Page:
Hopefully you’ve been following along with a project I’m working on with Betsy Lamb and Brian Eshenaur to establish (and document the impacts of) habitat for natural enemies of pests and pollinators (collectively, beneficial insects). In December, I wrote about how the plants were growing, and in February I wrote about the time and money we’d invested in the project so far and the success of our weed management strategies. I promised an update on insect sampling, and here it is!
First of all, let me clarify that we were collecting more than just insects. Insects only have six legs. We also collected arachnids like spiders (and harvestmen), which usually have eight legs, and pillbugs, millipedes, and centipedes, which have many more than eight legs. All of these “bugs” could be correctly called arthropods. But there’s more! We also counted earthworms (which are annelids) and slugs and snails (which are mollusks). Hopefully the entomologists in my audience will pardon my use of the term “insect” to include creatures that crawl or fly but may have more (or less) than six legs throughout the rest of this post.
I described the ways that we collected insects in an earlier post. As a quick refresher:
- Pan traps catch flying insects, especially those attracted to the colors yellow and blue.
- Pitfall traps catch insects that crawl along the soil surface.
- Sweep nets catch insects that are flying or hanging out on plants.
Below is a quick reminder of our treatments. You can read all the details here. Except for Treatment H. These are “new” plots that we added in 2019. I just measured out four, 23-foot long sections of grass planted between rows of Christmas trees in the middle of the field. These row middles are mowed by the excellent Field Research Unit staff at Cornell AgriTech, where our research field is located. The grass mixture was seeded right after the Christmas trees were planted in Spring 2018, but it does include some blooming weeds from time to time (dandelions and clover, especially).
|A||Spring transplant, no mulch|
|B||Spring transplant with mulch|
|C||Spring direct seed|
|D||Buckwheat cover crop, then fall transplant|
|E – control||Whatever was growing there, just keep it mowed|
|F||Soil solarization, then fall direct seed|
|G||Herbicide and tillage, then fall direct seed|
|H – control||Mow seeded orchard grass mix|
And one last note before we get into the actual results. These are still preliminary results. Many, many thanks to Jason Dombroskie and Paige Muñiz for helping us with insect identification. Identification and number crunching of the data are still ongoing.
Ok, ready to see some cool insects (etc.)? Here we go!
Spiders and harvestmen
We caught a lot of spiders and harvestmen, mostly in pan and pitfall traps. What’s a harvestman? You might know it by the name daddy long legs. It looks a lot like a spider, but instead of having a distinct narrowed “waist” (actually where the two body segments of the arachnid meet), their bodies just look like single “blobs”. Both spiders and harvestmen are predators and will eat many other insects (including some pests). They may also eat nectar and pollen. Very few spiders you are likely to encounter in New York are venomous, so welcome these eight-legged biocontrol agents to your fields and gardens without fear!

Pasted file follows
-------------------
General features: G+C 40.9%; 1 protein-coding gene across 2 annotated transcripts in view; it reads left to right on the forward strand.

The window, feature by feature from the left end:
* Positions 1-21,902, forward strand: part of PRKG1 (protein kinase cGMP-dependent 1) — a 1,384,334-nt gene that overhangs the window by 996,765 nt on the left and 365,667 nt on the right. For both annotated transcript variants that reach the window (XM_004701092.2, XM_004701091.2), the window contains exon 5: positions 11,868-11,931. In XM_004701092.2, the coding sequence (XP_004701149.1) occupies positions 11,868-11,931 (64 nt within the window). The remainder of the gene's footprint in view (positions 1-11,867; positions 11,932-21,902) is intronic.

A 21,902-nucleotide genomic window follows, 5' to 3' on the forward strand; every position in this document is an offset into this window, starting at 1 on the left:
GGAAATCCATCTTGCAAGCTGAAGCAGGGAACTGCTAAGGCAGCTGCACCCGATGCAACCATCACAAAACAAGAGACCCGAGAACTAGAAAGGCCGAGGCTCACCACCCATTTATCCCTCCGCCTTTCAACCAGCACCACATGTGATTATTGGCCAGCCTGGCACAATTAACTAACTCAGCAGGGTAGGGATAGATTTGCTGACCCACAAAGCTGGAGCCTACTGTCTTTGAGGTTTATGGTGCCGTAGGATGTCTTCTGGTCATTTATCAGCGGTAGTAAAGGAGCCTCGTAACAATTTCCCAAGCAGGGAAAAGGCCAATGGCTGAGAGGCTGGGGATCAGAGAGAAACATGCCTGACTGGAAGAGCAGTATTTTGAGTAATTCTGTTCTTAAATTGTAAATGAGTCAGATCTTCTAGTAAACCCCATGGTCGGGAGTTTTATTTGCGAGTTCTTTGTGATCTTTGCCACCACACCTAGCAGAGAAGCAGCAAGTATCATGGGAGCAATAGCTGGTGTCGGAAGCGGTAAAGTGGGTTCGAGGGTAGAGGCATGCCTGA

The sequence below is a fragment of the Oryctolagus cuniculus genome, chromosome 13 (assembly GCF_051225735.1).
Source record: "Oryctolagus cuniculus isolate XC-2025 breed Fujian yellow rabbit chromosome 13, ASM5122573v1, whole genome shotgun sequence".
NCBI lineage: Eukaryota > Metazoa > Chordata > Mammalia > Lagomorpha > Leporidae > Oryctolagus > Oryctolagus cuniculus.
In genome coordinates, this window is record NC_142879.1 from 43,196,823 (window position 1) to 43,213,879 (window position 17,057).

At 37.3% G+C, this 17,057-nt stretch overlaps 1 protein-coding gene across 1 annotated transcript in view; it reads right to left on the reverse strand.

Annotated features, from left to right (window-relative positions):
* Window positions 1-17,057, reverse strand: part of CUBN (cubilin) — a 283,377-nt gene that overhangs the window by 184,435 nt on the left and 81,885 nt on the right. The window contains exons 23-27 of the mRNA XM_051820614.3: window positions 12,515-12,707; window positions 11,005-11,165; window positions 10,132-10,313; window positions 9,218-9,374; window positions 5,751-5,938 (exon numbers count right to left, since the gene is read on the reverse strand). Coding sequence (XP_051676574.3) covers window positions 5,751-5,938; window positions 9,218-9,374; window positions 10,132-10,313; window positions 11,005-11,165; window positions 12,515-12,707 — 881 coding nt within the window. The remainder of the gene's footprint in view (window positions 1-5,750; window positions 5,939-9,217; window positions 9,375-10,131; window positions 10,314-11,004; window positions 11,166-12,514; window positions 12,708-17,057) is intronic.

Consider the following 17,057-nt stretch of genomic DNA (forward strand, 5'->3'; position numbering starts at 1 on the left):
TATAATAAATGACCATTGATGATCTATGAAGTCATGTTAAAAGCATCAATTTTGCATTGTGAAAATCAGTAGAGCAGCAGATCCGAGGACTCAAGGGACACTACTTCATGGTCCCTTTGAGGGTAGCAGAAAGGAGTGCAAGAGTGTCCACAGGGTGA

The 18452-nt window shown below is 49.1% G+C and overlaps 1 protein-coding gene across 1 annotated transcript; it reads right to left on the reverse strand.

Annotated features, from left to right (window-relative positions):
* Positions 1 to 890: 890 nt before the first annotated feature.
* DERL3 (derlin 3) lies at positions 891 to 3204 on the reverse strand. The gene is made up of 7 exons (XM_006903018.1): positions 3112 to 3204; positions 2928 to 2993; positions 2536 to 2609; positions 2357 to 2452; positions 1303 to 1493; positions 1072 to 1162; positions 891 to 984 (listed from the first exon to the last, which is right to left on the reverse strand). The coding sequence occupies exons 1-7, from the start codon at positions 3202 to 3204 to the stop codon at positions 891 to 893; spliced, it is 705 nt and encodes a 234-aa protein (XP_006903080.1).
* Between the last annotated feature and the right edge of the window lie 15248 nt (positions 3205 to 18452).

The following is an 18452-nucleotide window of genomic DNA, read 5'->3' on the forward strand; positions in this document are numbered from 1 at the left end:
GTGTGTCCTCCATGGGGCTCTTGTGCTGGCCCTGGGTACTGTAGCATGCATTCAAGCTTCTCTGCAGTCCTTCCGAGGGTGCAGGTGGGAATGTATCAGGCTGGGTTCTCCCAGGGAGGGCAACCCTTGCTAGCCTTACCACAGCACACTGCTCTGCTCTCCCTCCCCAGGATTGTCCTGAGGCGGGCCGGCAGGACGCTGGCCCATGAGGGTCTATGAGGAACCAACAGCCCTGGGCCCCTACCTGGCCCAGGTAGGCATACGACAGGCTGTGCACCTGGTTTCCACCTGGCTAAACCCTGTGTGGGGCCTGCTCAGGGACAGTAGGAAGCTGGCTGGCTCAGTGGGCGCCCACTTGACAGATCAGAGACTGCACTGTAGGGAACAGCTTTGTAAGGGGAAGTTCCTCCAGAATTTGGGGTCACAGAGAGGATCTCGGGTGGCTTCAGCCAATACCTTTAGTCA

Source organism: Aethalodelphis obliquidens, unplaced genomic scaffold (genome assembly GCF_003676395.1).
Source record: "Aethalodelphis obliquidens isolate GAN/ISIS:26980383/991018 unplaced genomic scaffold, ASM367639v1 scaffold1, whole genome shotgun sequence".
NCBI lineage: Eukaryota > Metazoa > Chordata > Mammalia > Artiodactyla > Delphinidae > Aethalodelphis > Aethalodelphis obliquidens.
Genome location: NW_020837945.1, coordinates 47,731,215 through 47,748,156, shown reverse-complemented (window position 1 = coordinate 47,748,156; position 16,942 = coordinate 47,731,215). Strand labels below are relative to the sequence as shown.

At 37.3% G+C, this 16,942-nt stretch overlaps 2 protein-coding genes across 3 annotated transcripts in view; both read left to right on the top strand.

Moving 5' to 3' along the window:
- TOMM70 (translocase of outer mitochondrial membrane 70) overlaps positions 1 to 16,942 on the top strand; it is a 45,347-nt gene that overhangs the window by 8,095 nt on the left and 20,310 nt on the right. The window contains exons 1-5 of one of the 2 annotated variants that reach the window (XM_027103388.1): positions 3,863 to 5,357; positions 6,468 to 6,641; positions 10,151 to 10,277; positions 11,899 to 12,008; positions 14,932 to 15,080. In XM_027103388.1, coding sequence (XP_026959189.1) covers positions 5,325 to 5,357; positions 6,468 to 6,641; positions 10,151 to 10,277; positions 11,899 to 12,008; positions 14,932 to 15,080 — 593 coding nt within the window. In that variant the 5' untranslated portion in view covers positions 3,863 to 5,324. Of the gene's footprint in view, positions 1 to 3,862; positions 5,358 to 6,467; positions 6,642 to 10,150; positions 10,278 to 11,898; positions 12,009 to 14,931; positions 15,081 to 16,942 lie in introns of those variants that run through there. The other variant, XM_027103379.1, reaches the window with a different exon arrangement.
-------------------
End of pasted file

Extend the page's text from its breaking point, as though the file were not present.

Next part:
We caught a lot of spiders and harvestmen, but it looks like there were fewer in the plots that were mulched at transplanting or solarized prior to seeding.
You may not notice carabid beetles (also called ground beetles) because they crawl along the surface of the soil and are usually more active at night. Also, many of them move very quickly. They are great predators of insects (and other arthropods), as well as mollusks like slugs. Some also eat seeds.
From these preliminary results, it looks like we tended to catch more carabid beetles in the fall-planted treatments (whether they were transplanted or direct-seeded). We’ll have to see if this turns out to be a consistent pattern. There were generally fewer carabids in the two control treatments.
We did not catch very many rove beetles (only 55 in all of the plots for the entire summer), but like carabid beetles these predators live at the soil surface or in the soil. Some also scavenge things that are already dead or eat seeds. You can recognize them by the short wing covers (called elytra) on their backs. I think they look like mini capes.
Hover flies (also called syrphids) come in many shapes and sizes and get their name from the way the adults hover in the air when traveling between flowers. Many look like bees, but if they hold still long enough and you look closely, you will see that they only have two wings (bees have four), and they have very large eyes. The adults feed on pollen and nectar and are also pollinators. The larvae are predators, eating aphids, whiteflies, and scales.
We were surprised to see similarly low numbers of hover flies in the two spring transplanted plots (in which deliberately-planted wildflowers were largest and produced the most flowers) and in the mowed grass control. More hover flies were collected from the weedy control, all the direct seeded plots, and the fall transplanted plots (which had smaller wildflowers with fewer blooms). We don’t know why.